In a divorce, you may wonder how to divide property, like your marital home or assets. But, when it comes to children, you have different considerations, like deciding what your future looks like, including child support and custody, and how those affect each other.
State law used to determine child custody
In California, child support and custody are not necessarily related, but California law dictates how child support is calculated. There are many factors that go into this calculation, but the two primary factors are the amount of time that you and your soon-to-be ex-spouse spends with your children and each parent’s income.
Both parents are responsible for the child’s care and wellbeing. So, while sole custody is not required to receive child support, a parent could not receive visitation and still be asked to pay child support. A shared custody agreement also does not eliminate the possibility of a child support.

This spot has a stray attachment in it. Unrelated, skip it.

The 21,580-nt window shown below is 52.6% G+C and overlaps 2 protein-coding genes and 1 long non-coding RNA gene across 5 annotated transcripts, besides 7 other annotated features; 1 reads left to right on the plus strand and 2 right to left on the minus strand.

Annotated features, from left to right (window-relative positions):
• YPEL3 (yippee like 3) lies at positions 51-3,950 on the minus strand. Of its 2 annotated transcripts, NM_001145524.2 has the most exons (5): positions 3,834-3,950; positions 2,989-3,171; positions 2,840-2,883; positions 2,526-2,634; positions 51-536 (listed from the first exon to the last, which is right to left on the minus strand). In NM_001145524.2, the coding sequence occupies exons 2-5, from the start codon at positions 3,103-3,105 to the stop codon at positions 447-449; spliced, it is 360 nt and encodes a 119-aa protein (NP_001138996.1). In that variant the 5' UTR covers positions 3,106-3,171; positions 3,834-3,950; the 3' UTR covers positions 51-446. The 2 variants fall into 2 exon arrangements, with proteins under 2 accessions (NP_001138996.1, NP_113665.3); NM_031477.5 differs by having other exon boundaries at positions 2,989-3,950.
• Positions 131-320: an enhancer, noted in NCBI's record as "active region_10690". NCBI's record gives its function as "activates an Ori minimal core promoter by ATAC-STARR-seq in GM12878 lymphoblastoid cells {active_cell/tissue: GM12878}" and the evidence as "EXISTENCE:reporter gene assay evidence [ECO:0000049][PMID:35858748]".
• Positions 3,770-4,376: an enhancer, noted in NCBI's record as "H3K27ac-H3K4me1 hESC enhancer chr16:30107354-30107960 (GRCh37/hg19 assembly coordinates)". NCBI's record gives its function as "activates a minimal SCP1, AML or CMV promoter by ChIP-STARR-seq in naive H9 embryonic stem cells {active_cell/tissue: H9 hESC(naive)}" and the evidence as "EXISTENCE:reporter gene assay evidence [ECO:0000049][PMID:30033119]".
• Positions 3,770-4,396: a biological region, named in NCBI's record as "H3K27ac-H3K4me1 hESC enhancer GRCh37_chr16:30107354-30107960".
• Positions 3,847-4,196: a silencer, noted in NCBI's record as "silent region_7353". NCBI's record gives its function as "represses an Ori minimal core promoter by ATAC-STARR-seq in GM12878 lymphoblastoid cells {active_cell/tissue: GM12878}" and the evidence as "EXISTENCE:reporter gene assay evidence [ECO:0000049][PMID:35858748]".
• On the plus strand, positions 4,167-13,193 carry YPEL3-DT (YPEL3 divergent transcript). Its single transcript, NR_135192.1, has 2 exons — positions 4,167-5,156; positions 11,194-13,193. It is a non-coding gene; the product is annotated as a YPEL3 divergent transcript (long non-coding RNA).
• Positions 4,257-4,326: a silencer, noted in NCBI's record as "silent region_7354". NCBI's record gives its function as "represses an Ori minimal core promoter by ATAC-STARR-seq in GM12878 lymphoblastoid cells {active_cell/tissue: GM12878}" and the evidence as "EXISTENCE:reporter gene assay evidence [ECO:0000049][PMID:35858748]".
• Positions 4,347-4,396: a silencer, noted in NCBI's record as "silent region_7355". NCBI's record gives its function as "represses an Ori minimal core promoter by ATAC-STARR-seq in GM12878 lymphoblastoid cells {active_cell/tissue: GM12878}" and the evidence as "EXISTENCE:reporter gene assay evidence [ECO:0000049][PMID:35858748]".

Divorces can be difficult. It is important to advocate for your best interests and the interests of your children. Depending on your circumstance, you may be able to mediate or reach a mutually agreeable settlement with a divorce, including on child support matters. If agreement is not possible, you will need the California courts and, possibly, Child Support Services.
Courts understand that life changes over time and that your financial situation may change accordingly, so while sole custody is not a requirement for child support, if the time you spend with your child substantially increases or your financial picture changes, it may also warrant a change in child support.